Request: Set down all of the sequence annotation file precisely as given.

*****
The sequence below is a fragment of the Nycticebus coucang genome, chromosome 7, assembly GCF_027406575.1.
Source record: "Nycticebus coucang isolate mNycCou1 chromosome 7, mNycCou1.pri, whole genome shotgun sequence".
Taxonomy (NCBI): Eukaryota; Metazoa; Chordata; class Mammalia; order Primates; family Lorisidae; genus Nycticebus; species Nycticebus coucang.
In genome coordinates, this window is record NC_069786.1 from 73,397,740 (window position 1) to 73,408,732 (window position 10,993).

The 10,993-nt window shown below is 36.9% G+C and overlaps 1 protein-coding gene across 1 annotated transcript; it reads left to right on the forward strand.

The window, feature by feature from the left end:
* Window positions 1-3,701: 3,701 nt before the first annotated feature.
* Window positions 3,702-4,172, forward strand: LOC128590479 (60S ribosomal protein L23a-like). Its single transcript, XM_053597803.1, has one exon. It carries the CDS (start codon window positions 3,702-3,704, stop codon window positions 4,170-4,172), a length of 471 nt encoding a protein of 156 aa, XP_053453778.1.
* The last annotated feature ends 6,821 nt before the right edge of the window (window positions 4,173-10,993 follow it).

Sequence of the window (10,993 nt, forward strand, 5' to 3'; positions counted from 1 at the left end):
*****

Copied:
The sequence below is a fragment of the Nycticebus coucang genome, chromosome 7, assembly GCF_027406575.1.
Source record: "Nycticebus coucang isolate mNycCou1 chromosome 7, mNycCou1.pri, whole genome shotgun sequence".
Taxonomy (NCBI): Eukaryota; Metazoa; Chordata; class Mammalia; order Primates; family Lorisidae; genus Nycticebus; species Nycticebus coucang.
In genome coordinates, this window is record NC_069786.1 from 73,397,740 (window position 1) to 73,408,732 (window position 10,993).

The 10,993-nt window shown below is 36.9% G+C and overlaps 1 protein-coding gene across 1 annotated transcript; it reads left to right on the forward strand.

The window, feature by feature from the left end:
* Window positions 1-3,701: 3,701 nt before the first annotated feature.
* Window positions 3,702-4,172, forward strand: LOC128590479 (60S ribosomal protein L23a-like). Its single transcript, XM_053597803.1, has one exon. It carries the CDS (start codon window positions 3,702-3,704, stop codon window positions 4,170-4,172), a length of 471 nt encoding a protein of 156 aa, XP_053453778.1.
* The last annotated feature ends 6,821 nt before the right edge of the window (window positions 4,173-10,993 follow it).

Sequence of the window (10,993 nt, forward strand, 5' to 3'; positions counted from 1 at the left end):